Chimney Inspection: Preventing Collapse

by Nick Gromicko
 
 
Chimneys are among the heaviest and most structurally vulnerable of all exterior components of a building.  Accidents caused by their collapse can lead to death.  A collapse can also cause costly structural damage to the building and its surroundings. Inspection, maintenance and preparedness are critical safeguards against chimney collapse.Observe the 3/4" gap between the chimney and the rest of the building. Photo by InterNACHI member Frank Bartlo.
 

Wind and other elements may cause an already weakened chimney to collapse. An elderly man in Britain was crushed by a wind-toppled chimney as it fell from the roof of the managed-care facility where he lived. This case is, unfortunately, fairly unremarkable, as such accidents occur often for a variety of reasons -- from weathering and wind, to falling tree limbs and poor design.

Chimneys collapse by the hundreds during major earthquakes, typically snapping at the roofline. More than half of the homes in Washington State inspected by the Federal Emergency Management Agency (FEMA)  following the Nisqually Earthquake in 2001 sustained chimney damage.  Chimney collapses were widely reported following the massive-magnitude 7.1 earthquake that struck New Zealand in September 2010.
 
Earthquake damage and injuries can be caused, in large part, by bricks and stones as they fall from chimneys onto vehicles, structures and people. These collapses happen suddenly and without warning.  Collapses can also cause implosion-type destruction as the chimney makes its way through the roof and attic, demolishing part of the living space and injuring occupants below. For these reasons, it is crucial that chimneys, especially in seismically active regions, be inspected periodically for signs of weakening. Following an earthquake, it is even more vital that chimneys be inspected for indications of imminent or future collapse.
 
Chimneys should be inspected for the following defects:
  • mortar between the bricks or stones that crumbles when poked with a screwdriver;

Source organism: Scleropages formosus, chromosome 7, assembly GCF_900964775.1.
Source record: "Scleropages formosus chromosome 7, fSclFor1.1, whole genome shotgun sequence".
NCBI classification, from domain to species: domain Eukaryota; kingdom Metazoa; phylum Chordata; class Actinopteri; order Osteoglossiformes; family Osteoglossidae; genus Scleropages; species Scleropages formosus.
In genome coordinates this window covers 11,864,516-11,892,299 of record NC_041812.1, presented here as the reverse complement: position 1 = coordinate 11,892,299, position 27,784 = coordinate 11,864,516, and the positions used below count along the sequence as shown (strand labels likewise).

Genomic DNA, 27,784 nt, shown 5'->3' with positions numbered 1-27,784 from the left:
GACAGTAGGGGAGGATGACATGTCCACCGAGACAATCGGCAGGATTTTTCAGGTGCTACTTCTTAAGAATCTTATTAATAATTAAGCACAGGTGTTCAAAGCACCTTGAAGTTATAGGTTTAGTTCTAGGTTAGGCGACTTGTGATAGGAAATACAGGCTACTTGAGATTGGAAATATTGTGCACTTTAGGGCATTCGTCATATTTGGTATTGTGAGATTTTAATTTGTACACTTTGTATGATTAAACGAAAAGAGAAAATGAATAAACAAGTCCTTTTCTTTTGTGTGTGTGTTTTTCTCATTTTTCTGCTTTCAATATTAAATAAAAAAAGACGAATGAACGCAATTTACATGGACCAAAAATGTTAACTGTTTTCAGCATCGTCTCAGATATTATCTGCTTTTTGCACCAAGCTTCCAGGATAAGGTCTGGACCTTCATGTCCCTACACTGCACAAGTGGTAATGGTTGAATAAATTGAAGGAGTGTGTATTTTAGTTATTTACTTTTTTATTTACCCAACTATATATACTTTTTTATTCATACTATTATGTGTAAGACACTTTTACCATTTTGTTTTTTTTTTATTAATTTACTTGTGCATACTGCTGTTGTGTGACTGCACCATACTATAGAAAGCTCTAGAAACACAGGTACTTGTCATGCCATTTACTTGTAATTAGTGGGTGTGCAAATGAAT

• missing or insufficient lateral support -- typically, steel straps -- used to tie the chimney to the structure at the roof and floor levels. Building codes in some seismically active regions require internal and external bracing of chimneys to the structure;
  • mechanical damage to the chimney, such as that caused by falling tree limbs or scaffolding;
  • visible tilting or separation from the building. Any gap should be frequently measured to monitor whether it is increasing; and
  • chimney footing defects, including the following:
    • undersized footing, which is footing cast so thin that it breaks, or does not sufficiently extend past the chimney’s base to This tall, narrow chimney was eventually replaced with a more sturdy chimney. Photo by InterNACHI member David Valley.support its weight;
    • deteriorated footing, caused by weathering, frost, loose or poor-quality construction; and
    • poor soil below footing, including eroded, settled or otherwise weakened soil, frost heaves or expansive clay beneath the footing.
A more thorough inspection performed to the International Phase I Standards of Practice for Inspecting Fireplaces and Chimneys may also be considered.
 
The following additional precautions may be taken:
  • Attach plywood panels to the roof or above the ceiling joists to act as a barrier between falling masonry and the roof.
  • Strengthen the existing chimney by repairing weak areas.
  • Tear down the chimney and replace it with a flue or a stronger chimney. Keep in mind that tall, slender, masonry chimneys are most vulnerable to earthquakes, weathering, and other forms of wear.  However, even newer, reinforced or metal flue chimneys can sustain significant damage and require repair.
  • Relocate children’s play areas, patios and parking areas away from a damaged chimney.
  • Instruct family members to get away from chimneys during earthquakes.

Homeowners should contact their local building departments to obtain required permits before starting any significant construction that may affect the chimney structure and/or its supports.

In addition to collapse hazards, leaning chimneys can also make using the fireplace dangerous. Hearth cracks, side cracks in the fireplace, openings around the fireplace, and chimney damage all present the risk that sparks or smoke will enter the living space or building cavities. Check for evidence of fireplace movement. Following an earthquake, homeowners should have their chimney inspected before using the fireplace.

Commercial chimney collapses are rare, but they deserve mention due to the devastation they cause. In one terrible incident in central India, more than 100 workers were killed when a 900-foot (275-meter) tall chimney collapsed on a construction site. One of the worst construction site disasters in recent history, the collapse was blamed on heavy rain. While safety standards are generally more stringent outside of India, commercial chimneys everywhere require inspection.

In summary, chimneys should be inspected to prevent deadly, expensive collapses.
 
 
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International Phase I Standards of Practice for Inspecting Fireplaces and Chimneys